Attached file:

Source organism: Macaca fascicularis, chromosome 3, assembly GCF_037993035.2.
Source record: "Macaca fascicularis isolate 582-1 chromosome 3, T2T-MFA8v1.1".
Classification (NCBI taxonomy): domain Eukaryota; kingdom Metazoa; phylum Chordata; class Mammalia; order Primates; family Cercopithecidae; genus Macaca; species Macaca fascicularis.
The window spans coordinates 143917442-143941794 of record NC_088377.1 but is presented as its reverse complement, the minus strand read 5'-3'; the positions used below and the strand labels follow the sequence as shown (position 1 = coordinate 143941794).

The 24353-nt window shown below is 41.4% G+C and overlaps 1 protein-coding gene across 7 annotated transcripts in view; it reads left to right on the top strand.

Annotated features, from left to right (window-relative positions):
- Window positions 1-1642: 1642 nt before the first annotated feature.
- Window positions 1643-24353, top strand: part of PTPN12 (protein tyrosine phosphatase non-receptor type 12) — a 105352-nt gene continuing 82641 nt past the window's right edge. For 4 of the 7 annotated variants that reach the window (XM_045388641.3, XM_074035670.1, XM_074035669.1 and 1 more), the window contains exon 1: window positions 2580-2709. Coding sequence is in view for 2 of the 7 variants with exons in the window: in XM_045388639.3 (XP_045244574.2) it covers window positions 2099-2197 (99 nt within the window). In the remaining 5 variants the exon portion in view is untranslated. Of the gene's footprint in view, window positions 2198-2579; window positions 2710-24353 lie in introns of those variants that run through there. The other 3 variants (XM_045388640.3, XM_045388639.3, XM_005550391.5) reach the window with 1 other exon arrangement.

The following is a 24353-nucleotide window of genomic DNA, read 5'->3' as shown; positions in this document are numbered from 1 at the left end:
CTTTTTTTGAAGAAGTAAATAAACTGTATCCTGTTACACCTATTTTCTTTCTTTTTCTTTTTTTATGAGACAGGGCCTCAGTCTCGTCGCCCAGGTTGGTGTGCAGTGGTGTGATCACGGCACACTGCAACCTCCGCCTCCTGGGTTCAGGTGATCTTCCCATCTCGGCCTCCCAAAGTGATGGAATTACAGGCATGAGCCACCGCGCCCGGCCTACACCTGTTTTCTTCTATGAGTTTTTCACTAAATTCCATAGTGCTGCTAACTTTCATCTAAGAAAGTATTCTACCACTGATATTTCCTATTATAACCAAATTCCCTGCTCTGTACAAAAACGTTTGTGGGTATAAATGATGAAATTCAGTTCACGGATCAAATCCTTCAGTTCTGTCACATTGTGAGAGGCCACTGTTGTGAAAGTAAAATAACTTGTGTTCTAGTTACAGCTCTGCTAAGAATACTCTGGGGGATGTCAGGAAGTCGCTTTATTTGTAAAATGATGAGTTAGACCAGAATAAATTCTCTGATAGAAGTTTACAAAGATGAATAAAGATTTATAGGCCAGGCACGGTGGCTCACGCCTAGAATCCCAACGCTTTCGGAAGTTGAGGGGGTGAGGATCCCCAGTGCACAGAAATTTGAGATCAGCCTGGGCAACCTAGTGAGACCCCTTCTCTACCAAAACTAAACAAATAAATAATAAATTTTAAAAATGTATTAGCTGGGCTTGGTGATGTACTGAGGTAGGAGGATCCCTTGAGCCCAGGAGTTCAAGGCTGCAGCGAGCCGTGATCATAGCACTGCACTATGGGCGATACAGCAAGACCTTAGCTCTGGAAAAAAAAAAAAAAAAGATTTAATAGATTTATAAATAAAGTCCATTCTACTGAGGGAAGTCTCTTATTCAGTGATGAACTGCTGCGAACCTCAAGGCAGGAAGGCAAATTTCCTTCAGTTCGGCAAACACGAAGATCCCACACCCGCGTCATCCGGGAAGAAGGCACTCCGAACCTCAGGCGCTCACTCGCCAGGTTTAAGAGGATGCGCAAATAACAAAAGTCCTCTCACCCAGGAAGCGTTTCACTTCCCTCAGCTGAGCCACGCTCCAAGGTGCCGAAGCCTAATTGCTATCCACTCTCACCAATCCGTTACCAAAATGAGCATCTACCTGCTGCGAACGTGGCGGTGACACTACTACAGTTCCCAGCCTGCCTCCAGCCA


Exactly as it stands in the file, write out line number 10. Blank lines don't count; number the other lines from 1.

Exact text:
CTTTTTTTGAAGAAGTAAATAAACTGTATCCTGTTACACCTATTTTCTTTCTTTTTCTTTTTTTATGAGACAGGGCCTCAGTCTCGTCGCCCAGGTTGGTGTGCAGTGGTGTGATCACGGCACACTGCAACCTCCGCCTCCTGGGTTCAGGTGATCTTCCCATCTCGGCCTCCCAAAGTGATGGAATTACAGGCATGAGCCACCGCGCCCGGCCTACACCTGTTTTCTTCTATGAGTTTTTCACTAAATTCCATAGTGCTGCTAACTTTCATCTAAGAAAGTATTCTACCACTGATATTTCCTATTATAACCAAATTCCCTGCTCTGTACAAAAACGTTTGTGGGTATAAATGATGAAATTCAGTTCACGGATCAAATCCTTCAGTTCTGTCACATTGTGAGAGGCCACTGTTGTGAAAGTAAAATAACTTGTGTTCTAGTTACAGCTCTGCTAAGAATACTCTGGGGGATGTCAGGAAGTCGCTTTATTTGTAAAATGATGAGTTAGACCAGAATAAATTCTCTGATAGAAGTTTACAAAGATGAATAAAGATTTATAGGCCAGGCACGGTGGCTCACGCCTAGAATCCCAACGCTTTCGGAAGTTGAGGGGGTGAGGATCCCCAGTGCACAGAAATTTGAGATCAGCCTGGGCAACCTAGTGAGACCCCTTCTCTACCAAAACTAAACAAATAAATAATAAATTTTAAAAATGTATTAGCTGGGCTTGGTGATGTACTGAGGTAGGAGGATCCCTTGAGCCCAGGAGTTCAAGGCTGCAGCGAGCCGTGATCATAGCACTGCACTATGGGCGATACAGCAAGACCTTAGCTCTGGAAAAAAAAAAAAAAAAGATTTAATAGATTTATAAATAAAGTCCATTCTACTGAGGGAAGTCTCTTATTCAGTGATGAACTGCTGCGAACCTCAAGGCAGGAAGGCAAATTTCCTTCAGTTCGGCAAACACGAAGATCCCACACCCGCGTCATCCGGGAAGAAGGCACTCCGAACCTCAGGCGCTCACTCGCCAGGTTTAAGAGGATGCGCAAATAACAAAAGTCCTCTCACCCAGGAAGCGTTTCACTTCCCTCAGCTGAGCCACGCTCCAAGGTGCCGAAGCCTAATTGCTATCCACTCTCACCAATCCGTTACCAAAATGAGCATCTACCTGCTGCGAACGTGGCGGTGACACTACTACAGTTCCCAGCCTGCCTCCAGCCA